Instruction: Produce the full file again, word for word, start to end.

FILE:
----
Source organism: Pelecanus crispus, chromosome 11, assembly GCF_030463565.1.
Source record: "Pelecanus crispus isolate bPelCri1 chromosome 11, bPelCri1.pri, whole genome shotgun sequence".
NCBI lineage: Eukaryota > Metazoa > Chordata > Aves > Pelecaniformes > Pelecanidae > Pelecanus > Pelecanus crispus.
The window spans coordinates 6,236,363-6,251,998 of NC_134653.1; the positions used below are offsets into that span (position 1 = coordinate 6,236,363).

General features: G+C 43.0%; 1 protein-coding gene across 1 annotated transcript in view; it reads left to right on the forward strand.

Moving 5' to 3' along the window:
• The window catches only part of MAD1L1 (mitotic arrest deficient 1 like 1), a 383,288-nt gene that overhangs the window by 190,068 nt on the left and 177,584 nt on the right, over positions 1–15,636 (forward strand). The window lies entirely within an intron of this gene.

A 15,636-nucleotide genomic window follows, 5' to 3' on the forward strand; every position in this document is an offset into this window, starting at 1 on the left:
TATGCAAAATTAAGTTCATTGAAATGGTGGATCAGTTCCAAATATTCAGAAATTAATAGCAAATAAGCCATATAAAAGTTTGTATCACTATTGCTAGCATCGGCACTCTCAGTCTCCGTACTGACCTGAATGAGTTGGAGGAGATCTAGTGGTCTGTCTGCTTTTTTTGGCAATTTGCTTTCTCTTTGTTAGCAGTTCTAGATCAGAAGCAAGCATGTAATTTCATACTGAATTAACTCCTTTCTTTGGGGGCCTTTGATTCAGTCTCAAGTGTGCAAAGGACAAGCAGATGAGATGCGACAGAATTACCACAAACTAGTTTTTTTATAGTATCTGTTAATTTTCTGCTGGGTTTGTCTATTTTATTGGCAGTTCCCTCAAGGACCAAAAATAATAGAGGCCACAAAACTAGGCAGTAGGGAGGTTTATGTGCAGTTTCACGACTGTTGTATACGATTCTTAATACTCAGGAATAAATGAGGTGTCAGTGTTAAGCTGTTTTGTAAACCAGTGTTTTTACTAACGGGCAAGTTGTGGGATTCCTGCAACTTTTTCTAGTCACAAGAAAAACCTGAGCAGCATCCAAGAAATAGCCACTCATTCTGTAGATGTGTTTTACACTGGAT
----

Source organism: Pelecanus crispus, chromosome 11, assembly GCF_030463565.1.
Source record: "Pelecanus crispus isolate bPelCri1 chromosome 11, bPelCri1.pri, whole genome shotgun sequence".
NCBI lineage: Eukaryota > Metazoa > Chordata > Aves > Pelecaniformes > Pelecanidae > Pelecanus > Pelecanus crispus.
The window spans coordinates 6,236,363-6,251,998 of NC_134653.1; the positions used below are offsets into that span (position 1 = coordinate 6,236,363).

General features: G+C 43.0%; 1 protein-coding gene across 1 annotated transcript in view; it reads left to right on the forward strand.

Moving 5' to 3' along the window:
• The window catches only part of MAD1L1 (mitotic arrest deficient 1 like 1), a 383,288-nt gene that overhangs the window by 190,068 nt on the left and 177,584 nt on the right, over positions 1–15,636 (forward strand). The window lies entirely within an intron of this gene.

A 15,636-nucleotide genomic window follows, 5' to 3' on the forward strand; every position in this document is an offset into this window, starting at 1 on the left:
TATGCAAAATTAAGTTCATTGAAATGGTGGATCAGTTCCAAATATTCAGAAATTAATAGCAAATAAGCCATATAAAAGTTTGTATCACTATTGCTAGCATCGGCACTCTCAGTCTCCGTACTGACCTGAATGAGTTGGAGGAGATCTAGTGGTCTGTCTGCTTTTTTTGGCAATTTGCTTTCTCTTTGTTAGCAGTTCTAGATCAGAAGCAAGCATGTAATTTCATACTGAATTAACTCCTTTCTTTGGGGGCCTTTGATTCAGTCTCAAGTGTGCAAAGGACAAGCAGATGAGATGCGACAGAATTACCACAAACTAGTTTTTTTATAGTATCTGTTAATTTTCTGCTGGGTTTGTCTATTTTATTGGCAGTTCCCTCAAGGACCAAAAATAATAGAGGCCACAAAACTAGGCAGTAGGGAGGTTTATGTGCAGTTTCACGACTGTTGTATACGATTCTTAATACTCAGGAATAAATGAGGTGTCAGTGTTAAGCTGTTTTGTAAACCAGTGTTTTTACTAACGGGCAAGTTGTGGGATTCCTGCAACTTTTTCTAGTCACAAGAAAAACCTGAGCAGCATCCAAGAAATAGCCACTCATTCTGTAGATGTGTTTTACACTGGAT